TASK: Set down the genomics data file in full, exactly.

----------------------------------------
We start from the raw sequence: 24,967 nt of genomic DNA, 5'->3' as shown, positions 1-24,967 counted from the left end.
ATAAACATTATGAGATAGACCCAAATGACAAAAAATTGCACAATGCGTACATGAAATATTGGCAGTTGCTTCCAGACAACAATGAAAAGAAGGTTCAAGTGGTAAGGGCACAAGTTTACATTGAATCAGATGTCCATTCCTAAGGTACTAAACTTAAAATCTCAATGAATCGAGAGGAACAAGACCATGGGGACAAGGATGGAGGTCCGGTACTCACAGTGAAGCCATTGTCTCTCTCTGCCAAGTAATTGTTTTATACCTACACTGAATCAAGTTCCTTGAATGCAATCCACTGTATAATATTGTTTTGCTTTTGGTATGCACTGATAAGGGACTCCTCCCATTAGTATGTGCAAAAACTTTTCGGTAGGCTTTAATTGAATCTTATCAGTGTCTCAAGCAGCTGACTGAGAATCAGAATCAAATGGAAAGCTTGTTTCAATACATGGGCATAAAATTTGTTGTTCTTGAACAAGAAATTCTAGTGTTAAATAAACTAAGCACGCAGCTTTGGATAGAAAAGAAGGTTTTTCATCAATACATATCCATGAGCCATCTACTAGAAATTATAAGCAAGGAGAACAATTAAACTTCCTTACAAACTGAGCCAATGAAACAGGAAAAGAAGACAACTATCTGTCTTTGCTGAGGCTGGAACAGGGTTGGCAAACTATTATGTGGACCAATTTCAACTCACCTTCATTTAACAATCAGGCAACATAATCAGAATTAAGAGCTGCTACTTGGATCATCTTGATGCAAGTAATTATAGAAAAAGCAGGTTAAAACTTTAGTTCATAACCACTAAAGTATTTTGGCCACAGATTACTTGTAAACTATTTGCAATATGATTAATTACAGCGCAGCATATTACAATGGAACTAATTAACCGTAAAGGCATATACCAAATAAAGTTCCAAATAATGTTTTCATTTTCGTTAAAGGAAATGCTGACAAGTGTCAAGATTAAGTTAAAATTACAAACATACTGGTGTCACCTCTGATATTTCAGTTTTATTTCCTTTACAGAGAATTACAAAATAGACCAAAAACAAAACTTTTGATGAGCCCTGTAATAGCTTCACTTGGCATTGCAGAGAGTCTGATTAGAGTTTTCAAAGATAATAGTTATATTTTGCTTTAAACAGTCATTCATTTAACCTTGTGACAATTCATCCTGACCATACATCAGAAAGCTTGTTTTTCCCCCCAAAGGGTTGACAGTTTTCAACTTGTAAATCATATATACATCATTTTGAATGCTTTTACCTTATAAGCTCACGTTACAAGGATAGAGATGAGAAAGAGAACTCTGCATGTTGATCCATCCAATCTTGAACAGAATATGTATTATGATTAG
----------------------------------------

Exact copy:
We start from the raw sequence: 24,967 nt of genomic DNA, 5'->3' as shown, positions 1-24,967 counted from the left end.
ATAAACATTATGAGATAGACCCAAATGACAAAAAATTGCACAATGCGTACATGAAATATTGGCAGTTGCTTCCAGACAACAATGAAAAGAAGGTTCAAGTGGTAAGGGCACAAGTTTACATTGAATCAGATGTCCATTCCTAAGGTACTAAACTTAAAATCTCAATGAATCGAGAGGAACAAGACCATGGGGACAAGGATGGAGGTCCGGTACTCACAGTGAAGCCATTGTCTCTCTCTGCCAAGTAATTGTTTTATACCTACACTGAATCAAGTTCCTTGAATGCAATCCACTGTATAATATTGTTTTGCTTTTGGTATGCACTGATAAGGGACTCCTCCCATTAGTATGTGCAAAAACTTTTCGGTAGGCTTTAATTGAATCTTATCAGTGTCTCAAGCAGCTGACTGAGAATCAGAATCAAATGGAAAGCTTGTTTCAATACATGGGCATAAAATTTGTTGTTCTTGAACAAGAAATTCTAGTGTTAAATAAACTAAGCACGCAGCTTTGGATAGAAAAGAAGGTTTTTCATCAATACATATCCATGAGCCATCTACTAGAAATTATAAGCAAGGAGAACAATTAAACTTCCTTACAAACTGAGCCAATGAAACAGGAAAAGAAGACAACTATCTGTCTTTGCTGAGGCTGGAACAGGGTTGGCAAACTATTATGTGGACCAATTTCAACTCACCTTCATTTAACAATCAGGCAACATAATCAGAATTAAGAGCTGCTACTTGGATCATCTTGATGCAAGTAATTATAGAAAAAGCAGGTTAAAACTTTAGTTCATAACCACTAAAGTATTTTGGCCACAGATTACTTGTAAACTATTTGCAATATGATTAATTACAGCGCAGCATATTACAATGGAACTAATTAACCGTAAAGGCATATACCAAATAAAGTTCCAAATAATGTTTTCATTTTCGTTAAAGGAAATGCTGACAAGTGTCAAGATTAAGTTAAAATTACAAACATACTGGTGTCACCTCTGATATTTCAGTTTTATTTCCTTTACAGAGAATTACAAAATAGACCAAAAACAAAACTTTTGATGAGCCCTGTAATAGCTTCACTTGGCATTGCAGAGAGTCTGATTAGAGTTTTCAAAGATAATAGTTATATTTTGCTTTAAACAGTCATTCATTTAACCTTGTGACAATTCATCCTGACCATACATCAGAAAGCTTGTTTTTCCCCCCAAAGGGTTGACAGTTTTCAACTTGTAAATCATATATACATCATTTTGAATGCTTTTACCTTATAAGCTCACGTTACAAGGATAGAGATGAGAAAGAGAACTCTGCATGTTGATCCATCCAATCTTGAACAGAATATGTATTATGATTAG